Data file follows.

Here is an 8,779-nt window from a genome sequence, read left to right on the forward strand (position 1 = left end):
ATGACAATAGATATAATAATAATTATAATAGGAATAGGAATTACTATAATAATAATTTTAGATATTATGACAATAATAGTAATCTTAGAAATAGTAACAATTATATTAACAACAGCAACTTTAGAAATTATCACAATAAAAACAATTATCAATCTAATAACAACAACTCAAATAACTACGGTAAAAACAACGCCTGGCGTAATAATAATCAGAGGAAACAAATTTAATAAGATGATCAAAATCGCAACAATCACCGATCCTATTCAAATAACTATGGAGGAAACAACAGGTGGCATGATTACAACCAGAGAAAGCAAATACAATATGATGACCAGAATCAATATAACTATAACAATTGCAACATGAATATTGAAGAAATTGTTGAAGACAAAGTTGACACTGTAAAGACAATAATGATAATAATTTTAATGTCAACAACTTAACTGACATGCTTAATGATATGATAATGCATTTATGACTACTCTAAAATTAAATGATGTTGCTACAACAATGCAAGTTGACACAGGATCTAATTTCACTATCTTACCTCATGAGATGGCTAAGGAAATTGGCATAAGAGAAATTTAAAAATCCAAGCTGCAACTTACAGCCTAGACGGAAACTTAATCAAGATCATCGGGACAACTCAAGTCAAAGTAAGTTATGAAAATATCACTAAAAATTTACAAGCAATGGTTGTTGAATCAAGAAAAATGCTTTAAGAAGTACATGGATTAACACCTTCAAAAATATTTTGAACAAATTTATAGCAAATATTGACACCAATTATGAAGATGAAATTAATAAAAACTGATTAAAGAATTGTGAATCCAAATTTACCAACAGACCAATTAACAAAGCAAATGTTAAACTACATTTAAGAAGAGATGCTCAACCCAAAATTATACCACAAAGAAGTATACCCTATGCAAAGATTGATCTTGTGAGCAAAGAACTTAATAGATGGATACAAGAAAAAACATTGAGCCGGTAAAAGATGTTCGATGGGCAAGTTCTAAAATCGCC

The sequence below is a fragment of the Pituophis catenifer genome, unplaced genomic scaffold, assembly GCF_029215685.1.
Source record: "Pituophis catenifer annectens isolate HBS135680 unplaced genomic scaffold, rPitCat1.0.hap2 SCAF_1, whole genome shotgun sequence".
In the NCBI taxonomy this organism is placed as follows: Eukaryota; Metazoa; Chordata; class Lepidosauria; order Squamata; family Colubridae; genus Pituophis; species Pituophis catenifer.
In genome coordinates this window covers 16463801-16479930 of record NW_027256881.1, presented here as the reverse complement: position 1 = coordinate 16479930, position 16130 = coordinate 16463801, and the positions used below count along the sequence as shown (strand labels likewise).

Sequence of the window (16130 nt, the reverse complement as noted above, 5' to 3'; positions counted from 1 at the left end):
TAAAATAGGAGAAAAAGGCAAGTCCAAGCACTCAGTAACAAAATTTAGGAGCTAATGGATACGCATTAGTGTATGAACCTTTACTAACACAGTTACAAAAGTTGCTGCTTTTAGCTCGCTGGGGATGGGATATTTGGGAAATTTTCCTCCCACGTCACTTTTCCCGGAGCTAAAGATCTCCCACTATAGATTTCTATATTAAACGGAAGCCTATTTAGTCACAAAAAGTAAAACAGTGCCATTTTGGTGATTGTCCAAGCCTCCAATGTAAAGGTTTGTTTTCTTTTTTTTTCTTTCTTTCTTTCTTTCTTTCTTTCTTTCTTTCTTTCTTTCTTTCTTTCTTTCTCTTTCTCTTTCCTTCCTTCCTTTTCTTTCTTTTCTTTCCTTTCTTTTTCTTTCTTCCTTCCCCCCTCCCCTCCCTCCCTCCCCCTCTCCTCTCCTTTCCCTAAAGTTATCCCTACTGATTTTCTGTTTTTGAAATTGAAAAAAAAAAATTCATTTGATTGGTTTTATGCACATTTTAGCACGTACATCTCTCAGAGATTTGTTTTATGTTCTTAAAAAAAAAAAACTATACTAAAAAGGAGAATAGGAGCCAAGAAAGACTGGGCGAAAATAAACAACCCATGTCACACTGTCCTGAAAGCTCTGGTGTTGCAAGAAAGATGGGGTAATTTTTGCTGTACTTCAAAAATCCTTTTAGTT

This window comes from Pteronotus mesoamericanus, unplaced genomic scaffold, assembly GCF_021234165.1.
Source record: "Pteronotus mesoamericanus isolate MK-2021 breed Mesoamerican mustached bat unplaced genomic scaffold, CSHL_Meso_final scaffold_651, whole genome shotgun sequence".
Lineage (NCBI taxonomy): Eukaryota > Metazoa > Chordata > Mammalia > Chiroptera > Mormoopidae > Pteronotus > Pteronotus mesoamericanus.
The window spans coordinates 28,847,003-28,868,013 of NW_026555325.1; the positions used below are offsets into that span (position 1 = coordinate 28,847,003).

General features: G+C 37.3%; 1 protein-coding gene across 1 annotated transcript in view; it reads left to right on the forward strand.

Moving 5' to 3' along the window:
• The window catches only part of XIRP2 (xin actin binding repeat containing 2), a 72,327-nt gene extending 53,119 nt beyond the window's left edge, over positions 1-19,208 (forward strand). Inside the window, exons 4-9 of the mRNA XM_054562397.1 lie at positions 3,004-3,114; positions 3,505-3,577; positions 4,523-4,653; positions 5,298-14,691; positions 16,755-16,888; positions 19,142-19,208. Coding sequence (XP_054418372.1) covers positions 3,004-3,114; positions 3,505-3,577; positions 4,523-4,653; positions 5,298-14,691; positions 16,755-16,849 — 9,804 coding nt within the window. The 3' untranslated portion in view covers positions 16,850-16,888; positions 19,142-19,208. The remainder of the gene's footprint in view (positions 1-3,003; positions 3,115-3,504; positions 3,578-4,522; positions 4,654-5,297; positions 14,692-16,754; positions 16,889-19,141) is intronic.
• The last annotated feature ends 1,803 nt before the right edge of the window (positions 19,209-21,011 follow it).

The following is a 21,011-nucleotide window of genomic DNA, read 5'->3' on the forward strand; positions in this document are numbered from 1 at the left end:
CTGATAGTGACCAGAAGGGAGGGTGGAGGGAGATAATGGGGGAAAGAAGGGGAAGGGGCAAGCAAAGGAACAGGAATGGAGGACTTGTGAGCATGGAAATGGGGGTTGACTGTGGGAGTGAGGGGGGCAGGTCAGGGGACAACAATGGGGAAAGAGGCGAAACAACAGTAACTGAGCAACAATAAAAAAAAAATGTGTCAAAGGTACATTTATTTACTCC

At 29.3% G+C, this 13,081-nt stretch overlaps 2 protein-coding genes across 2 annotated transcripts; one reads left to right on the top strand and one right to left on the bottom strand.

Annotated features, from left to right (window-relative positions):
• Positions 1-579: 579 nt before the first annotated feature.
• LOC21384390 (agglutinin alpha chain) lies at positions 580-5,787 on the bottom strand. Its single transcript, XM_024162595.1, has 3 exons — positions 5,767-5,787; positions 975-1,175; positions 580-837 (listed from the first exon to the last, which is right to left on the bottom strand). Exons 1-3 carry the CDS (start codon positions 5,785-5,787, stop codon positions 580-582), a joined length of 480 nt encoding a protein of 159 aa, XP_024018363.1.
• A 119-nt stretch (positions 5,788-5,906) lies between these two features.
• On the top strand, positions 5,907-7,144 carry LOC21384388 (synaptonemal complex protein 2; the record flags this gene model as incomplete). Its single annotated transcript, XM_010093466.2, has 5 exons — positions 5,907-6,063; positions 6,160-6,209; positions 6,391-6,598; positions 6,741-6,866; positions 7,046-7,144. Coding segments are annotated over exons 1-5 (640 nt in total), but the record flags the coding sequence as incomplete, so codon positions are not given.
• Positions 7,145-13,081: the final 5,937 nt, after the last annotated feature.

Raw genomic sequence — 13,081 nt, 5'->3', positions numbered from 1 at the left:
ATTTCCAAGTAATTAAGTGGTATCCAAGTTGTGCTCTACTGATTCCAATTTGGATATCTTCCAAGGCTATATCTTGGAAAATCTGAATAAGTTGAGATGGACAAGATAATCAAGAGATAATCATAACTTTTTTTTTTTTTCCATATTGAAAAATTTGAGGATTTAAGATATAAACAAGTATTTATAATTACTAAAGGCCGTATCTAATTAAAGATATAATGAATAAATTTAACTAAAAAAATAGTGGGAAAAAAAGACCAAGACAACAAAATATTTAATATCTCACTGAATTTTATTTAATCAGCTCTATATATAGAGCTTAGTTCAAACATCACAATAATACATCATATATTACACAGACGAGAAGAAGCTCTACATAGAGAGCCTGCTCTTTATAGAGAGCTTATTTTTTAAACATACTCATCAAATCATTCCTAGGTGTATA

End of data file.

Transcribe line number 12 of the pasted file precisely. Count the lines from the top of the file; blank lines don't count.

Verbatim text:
The window spans coordinates 28,847,003-28,868,013 of NW_026555325.1; the positions used below are offsets into that span (position 1 = coordinate 28,847,003).